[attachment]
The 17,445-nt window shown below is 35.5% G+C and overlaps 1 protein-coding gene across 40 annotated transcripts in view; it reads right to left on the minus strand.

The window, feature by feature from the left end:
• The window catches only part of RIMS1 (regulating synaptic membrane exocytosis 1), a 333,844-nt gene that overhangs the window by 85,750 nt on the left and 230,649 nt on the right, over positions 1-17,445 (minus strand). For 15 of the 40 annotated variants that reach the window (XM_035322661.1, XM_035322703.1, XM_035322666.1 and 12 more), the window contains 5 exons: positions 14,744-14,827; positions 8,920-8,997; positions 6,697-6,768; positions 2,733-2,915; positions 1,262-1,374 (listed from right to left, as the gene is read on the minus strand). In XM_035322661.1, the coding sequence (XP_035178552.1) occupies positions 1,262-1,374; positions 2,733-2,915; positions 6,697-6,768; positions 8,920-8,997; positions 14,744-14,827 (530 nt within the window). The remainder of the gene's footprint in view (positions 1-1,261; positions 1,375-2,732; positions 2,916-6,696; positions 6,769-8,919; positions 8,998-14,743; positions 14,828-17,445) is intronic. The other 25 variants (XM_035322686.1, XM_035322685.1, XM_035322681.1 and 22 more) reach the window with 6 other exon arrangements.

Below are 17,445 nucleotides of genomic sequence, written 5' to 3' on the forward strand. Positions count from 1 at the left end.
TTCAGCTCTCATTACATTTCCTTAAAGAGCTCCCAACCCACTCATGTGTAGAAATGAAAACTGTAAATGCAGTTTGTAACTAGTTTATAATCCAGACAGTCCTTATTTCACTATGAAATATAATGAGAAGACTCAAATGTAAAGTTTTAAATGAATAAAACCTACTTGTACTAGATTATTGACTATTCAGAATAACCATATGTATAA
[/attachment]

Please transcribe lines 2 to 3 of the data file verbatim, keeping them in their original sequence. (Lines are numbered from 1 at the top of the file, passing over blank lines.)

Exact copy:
The window, feature by feature from the left end:
• The window catches only part of RIMS1 (regulating synaptic membrane exocytosis 1), a 333,844-nt gene that overhangs the window by 85,750 nt on the left and 230,649 nt on the right, over positions 1-17,445 (minus strand). For 15 of the 40 annotated variants that reach the window (XM_035322661.1, XM_035322703.1, XM_035322666.1 and 12 more), the window contains 5 exons: positions 14,744-14,827; positions 8,920-8,997; positions 6,697-6,768; positions 2,733-2,915; positions 1,262-1,374 (listed from right to left, as the gene is read on the minus strand). In XM_035322661.1, the coding sequence (XP_035178552.1) occupies positions 1,262-1,374; positions 2,733-2,915; positions 6,697-6,768; positions 8,920-8,997; positions 14,744-14,827 (530 nt within the window). The remainder of the gene's footprint in view (positions 1-1,261; positions 1,375-2,732; positions 2,916-6,696; positions 6,769-8,919; positions 8,998-14,743; positions 14,828-17,445) is intronic. The other 25 variants (XM_035322686.1, XM_035322685.1, XM_035322681.1 and 22 more) reach the window with 6 other exon arrangements.